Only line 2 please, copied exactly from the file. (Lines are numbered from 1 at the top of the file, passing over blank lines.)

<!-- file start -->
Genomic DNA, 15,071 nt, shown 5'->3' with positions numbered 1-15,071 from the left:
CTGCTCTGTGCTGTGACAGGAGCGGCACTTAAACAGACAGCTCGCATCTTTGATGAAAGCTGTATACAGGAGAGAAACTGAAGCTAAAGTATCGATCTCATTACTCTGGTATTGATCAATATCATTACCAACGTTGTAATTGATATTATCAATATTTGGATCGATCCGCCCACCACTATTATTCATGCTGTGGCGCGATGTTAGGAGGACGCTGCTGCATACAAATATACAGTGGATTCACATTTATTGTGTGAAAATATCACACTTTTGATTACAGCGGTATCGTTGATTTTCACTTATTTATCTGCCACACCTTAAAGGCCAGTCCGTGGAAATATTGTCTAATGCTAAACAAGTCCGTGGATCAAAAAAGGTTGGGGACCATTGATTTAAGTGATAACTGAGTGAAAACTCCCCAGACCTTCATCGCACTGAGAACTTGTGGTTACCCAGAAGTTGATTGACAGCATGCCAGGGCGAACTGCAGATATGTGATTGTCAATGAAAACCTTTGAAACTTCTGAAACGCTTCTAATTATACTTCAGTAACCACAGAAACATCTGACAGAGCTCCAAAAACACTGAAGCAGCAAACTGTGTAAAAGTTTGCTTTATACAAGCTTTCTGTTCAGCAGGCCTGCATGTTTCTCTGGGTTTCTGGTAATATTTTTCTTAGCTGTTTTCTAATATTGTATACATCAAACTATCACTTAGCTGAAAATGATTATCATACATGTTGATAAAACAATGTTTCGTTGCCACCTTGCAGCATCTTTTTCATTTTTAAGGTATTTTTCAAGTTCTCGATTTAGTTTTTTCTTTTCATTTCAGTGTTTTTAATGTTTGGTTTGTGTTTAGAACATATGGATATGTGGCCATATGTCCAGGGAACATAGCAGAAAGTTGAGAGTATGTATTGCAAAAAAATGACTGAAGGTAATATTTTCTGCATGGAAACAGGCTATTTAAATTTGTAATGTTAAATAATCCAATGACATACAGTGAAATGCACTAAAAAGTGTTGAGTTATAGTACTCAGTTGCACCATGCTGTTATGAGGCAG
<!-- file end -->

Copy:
CTGCTCTGTGCTGTGACAGGAGCGGCACTTAAACAGACAGCTCGCATCTTTGATGAAAGCTGTATACAGGAGAGAAACTGAAGCTAAAGTATCGATCTCATTACTCTGGTATTGATCAATATCATTACCAACGTTGTAATTGATATTATCAATATTTGGATCGATCCGCCCACCACTATTATTCATGCTGTGGCGCGATGTTAGGAGGACGCTGCTGCATACAAATATACAGTGGATTCACATTTATTGTGTGAAAATATCACACTTTTGATTACAGCGGTATCGTTGATTTTCACTTATTTATCTGCCACACCTTAAAGGCCAGTCCGTGGAAATATTGTCTAATGCTAAACAAGTCCGTGGATCAAAAAAGGTTGGGGACCATTGATTTAAGTGATAACTGAGTGAAAACTCCCCAGACCTTCATCGCACTGAGAACTTGTGGTTACCCAGAAGTTGATTGACAGCATGCCAGGGCGAACTGCAGATATGTGATTGTCAATGAAAACCTTTGAAACTTCTGAAACGCTTCTAATTATACTTCAGTAACCACAGAAACATCTGACAGAGCTCCAAAAACACTGAAGCAGCAAACTGTGTAAAAGTTTGCTTTATACAAGCTTTCTGTTCAGCAGGCCTGCATGTTTCTCTGGGTTTCTGGTAATATTTTTCTTAGCTGTTTTCTAATATTGTATACATCAAACTATCACTTAGCTGAAAATGATTATCATACATGTTGATAAAACAATGTTTCGTTGCCACCTTGCAGCATCTTTTTCATTTTTAAGGTATTTTTCAAGTTCTCGATTTAGTTTTTTCTTTTCATTTCAGTGTTTTTAATGTTTGGTTTGTGTTTAGAACATATGGATATGTGGCCATATGTCCAGGGAACATAGCAGAAAGTTGAGAGTATGTATTGCAAAAAAATGACTGAAGGTAATATTTTCTGCATGGAAACAGGCTATTTAAATTTGTAATGTTAAATAATCCAATGACATACAGTGAAATGCACTAAAAAGTGTTGAGTTATAGTACTCAGTTGCACCATGCTGTTATGAGGCAG